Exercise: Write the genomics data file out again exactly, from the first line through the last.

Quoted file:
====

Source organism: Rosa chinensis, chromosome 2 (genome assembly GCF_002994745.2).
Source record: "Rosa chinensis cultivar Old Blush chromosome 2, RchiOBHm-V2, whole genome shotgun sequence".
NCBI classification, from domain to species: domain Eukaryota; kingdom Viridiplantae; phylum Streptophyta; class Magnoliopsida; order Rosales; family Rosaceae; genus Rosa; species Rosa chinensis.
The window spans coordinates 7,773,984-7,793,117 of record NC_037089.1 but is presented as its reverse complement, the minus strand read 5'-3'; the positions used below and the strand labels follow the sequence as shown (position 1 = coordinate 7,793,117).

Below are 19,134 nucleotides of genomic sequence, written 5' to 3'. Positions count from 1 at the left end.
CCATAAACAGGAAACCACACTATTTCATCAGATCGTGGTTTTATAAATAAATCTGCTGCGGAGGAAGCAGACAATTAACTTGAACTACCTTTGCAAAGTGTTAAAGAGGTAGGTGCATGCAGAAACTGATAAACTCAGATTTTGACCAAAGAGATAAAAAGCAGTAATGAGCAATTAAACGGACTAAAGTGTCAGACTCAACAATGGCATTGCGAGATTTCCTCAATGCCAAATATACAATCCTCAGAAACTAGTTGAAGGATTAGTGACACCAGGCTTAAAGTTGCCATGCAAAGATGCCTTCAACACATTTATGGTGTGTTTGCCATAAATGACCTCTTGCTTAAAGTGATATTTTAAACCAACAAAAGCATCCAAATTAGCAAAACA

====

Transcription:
Source organism: Rosa chinensis, chromosome 2 (genome assembly GCF_002994745.2).
Source record: "Rosa chinensis cultivar Old Blush chromosome 2, RchiOBHm-V2, whole genome shotgun sequence".
NCBI classification, from domain to species: domain Eukaryota; kingdom Viridiplantae; phylum Streptophyta; class Magnoliopsida; order Rosales; family Rosaceae; genus Rosa; species Rosa chinensis.
The window spans coordinates 7,773,984-7,793,117 of record NC_037089.1 but is presented as its reverse complement, the minus strand read 5'-3'; the positions used below and the strand labels follow the sequence as shown (position 1 = coordinate 7,793,117).

Below are 19,134 nucleotides of genomic sequence, written 5' to 3'. Positions count from 1 at the left end.
CCATAAACAGGAAACCACACTATTTCATCAGATCGTGGTTTTATAAATAAATCTGCTGCGGAGGAAGCAGACAATTAACTTGAACTACCTTTGCAAAGTGTTAAAGAGGTAGGTGCATGCAGAAACTGATAAACTCAGATTTTGACCAAAGAGATAAAAAGCAGTAATGAGCAATTAAACGGACTAAAGTGTCAGACTCAACAATGGCATTGCGAGATTTCCTCAATGCCAAATATACAATCCTCAGAAACTAGTTGAAGGATTAGTGACACCAGGCTTAAAGTTGCCATGCAAAGATGCCTTCAACACATTTATGGTGTGTTTGCCATAAATGACCTCTTGCTTAAAGTGATATTTTAAACCAACAAAAGCATCCAAATTAGCAAAACA